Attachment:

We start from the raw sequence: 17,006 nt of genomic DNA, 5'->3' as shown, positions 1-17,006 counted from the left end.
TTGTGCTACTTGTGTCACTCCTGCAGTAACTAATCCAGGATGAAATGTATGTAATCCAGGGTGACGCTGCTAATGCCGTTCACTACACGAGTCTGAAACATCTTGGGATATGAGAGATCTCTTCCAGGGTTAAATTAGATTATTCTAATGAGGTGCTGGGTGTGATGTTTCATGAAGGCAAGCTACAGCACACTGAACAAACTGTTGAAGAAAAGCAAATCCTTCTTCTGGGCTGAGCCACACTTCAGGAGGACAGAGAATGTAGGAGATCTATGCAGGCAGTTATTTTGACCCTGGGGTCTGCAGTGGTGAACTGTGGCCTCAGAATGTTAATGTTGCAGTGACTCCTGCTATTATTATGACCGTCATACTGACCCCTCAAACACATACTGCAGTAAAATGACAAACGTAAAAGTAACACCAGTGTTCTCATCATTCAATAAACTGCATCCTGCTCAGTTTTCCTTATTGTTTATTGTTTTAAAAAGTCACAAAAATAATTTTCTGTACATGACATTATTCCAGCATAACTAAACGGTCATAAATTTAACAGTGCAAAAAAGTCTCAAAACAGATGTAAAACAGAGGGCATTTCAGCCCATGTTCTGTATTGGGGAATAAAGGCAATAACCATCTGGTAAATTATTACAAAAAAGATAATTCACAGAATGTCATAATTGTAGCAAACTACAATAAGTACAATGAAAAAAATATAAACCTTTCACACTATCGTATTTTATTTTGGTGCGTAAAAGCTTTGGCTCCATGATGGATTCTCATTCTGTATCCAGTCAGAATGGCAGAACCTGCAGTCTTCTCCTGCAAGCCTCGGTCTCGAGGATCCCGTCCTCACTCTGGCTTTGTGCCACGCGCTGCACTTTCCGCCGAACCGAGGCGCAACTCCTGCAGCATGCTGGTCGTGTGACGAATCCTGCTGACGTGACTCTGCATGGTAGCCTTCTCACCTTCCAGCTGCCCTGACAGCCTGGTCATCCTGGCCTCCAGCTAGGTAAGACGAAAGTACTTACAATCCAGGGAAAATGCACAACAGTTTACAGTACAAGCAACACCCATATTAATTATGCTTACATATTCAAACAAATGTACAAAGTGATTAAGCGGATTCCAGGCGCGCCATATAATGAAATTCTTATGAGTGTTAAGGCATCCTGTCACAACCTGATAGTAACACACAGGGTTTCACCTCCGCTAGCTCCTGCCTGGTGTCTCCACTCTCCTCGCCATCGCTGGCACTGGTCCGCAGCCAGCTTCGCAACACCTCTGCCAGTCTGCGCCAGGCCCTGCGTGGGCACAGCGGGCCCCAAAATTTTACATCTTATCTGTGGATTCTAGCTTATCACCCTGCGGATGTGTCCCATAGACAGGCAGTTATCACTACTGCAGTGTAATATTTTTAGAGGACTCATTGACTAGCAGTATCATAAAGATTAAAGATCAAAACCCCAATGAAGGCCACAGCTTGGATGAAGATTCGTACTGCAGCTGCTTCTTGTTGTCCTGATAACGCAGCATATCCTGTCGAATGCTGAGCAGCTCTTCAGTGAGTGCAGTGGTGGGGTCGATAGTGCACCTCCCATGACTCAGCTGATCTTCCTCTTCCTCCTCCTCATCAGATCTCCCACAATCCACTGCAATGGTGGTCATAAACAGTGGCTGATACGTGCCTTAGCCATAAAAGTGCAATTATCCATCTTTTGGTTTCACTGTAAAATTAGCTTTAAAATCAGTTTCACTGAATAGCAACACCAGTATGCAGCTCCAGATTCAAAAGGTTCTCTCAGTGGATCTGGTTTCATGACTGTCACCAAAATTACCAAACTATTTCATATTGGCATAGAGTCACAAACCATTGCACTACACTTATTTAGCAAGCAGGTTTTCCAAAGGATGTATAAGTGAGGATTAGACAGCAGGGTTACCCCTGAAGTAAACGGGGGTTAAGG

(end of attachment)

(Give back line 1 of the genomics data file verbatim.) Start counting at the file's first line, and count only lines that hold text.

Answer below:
We start from the raw sequence: 17,006 nt of genomic DNA, 5'->3' as shown, positions 1-17,006 counted from the left end.